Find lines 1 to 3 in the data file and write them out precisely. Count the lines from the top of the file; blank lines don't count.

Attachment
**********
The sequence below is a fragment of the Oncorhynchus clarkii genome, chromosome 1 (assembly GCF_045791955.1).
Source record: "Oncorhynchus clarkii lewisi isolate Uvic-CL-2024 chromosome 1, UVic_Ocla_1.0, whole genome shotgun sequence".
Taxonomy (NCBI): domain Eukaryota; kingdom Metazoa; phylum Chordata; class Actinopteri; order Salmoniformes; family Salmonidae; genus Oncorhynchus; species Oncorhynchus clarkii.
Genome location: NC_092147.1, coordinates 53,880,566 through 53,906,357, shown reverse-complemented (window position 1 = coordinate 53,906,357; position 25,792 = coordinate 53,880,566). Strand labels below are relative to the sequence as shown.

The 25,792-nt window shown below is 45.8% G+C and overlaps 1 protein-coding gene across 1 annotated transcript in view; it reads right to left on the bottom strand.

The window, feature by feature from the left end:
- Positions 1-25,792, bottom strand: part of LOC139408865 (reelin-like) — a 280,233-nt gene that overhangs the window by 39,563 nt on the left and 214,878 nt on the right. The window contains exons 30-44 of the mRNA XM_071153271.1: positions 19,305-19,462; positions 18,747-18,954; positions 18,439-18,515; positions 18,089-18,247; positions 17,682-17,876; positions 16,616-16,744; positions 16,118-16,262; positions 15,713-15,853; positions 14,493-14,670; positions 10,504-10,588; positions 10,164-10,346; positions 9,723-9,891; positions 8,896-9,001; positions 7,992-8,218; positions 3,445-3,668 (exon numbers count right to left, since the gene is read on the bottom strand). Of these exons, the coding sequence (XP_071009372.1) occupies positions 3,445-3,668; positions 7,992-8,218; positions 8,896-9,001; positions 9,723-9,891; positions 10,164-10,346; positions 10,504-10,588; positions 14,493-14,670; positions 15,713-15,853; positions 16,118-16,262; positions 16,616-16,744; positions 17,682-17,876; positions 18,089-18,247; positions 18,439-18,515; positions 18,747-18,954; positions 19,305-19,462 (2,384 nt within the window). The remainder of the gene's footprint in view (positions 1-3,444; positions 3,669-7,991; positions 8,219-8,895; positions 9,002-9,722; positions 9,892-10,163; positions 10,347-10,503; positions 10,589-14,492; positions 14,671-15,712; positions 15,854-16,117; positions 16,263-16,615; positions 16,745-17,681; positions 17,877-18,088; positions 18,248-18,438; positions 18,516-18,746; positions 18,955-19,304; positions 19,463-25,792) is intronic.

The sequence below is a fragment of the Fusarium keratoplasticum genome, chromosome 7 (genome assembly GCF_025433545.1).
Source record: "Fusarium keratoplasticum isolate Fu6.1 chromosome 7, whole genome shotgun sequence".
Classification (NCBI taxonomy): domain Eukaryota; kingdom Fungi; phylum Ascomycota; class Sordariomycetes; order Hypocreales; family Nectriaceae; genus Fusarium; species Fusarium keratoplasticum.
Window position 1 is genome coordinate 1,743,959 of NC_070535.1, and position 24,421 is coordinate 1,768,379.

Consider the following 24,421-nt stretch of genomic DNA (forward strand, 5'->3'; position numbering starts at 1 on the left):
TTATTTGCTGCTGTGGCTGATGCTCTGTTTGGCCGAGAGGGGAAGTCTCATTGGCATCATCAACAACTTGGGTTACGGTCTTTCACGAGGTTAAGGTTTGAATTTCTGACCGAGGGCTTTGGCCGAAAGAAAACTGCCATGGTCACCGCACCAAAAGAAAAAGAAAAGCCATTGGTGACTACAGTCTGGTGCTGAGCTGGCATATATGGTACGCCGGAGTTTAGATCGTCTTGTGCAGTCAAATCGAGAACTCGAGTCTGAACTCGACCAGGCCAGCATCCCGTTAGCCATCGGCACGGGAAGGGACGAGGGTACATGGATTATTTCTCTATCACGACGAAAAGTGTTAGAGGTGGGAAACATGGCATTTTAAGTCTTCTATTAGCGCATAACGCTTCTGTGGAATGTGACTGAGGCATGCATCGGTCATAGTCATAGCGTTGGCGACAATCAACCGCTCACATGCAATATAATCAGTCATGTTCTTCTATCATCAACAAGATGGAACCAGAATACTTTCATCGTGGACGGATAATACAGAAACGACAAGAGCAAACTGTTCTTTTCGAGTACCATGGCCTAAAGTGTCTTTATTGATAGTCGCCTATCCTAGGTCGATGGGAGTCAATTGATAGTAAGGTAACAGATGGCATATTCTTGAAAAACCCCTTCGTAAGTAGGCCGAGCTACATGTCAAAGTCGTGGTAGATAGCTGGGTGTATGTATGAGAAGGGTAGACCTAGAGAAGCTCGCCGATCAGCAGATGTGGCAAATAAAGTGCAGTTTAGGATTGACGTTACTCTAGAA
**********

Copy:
The sequence below is a fragment of the Oncorhynchus clarkii genome, chromosome 1 (assembly GCF_045791955.1).
Source record: "Oncorhynchus clarkii lewisi isolate Uvic-CL-2024 chromosome 1, UVic_Ocla_1.0, whole genome shotgun sequence".
Taxonomy (NCBI): domain Eukaryota; kingdom Metazoa; phylum Chordata; class Actinopteri; order Salmoniformes; family Salmonidae; genus Oncorhynchus; species Oncorhynchus clarkii.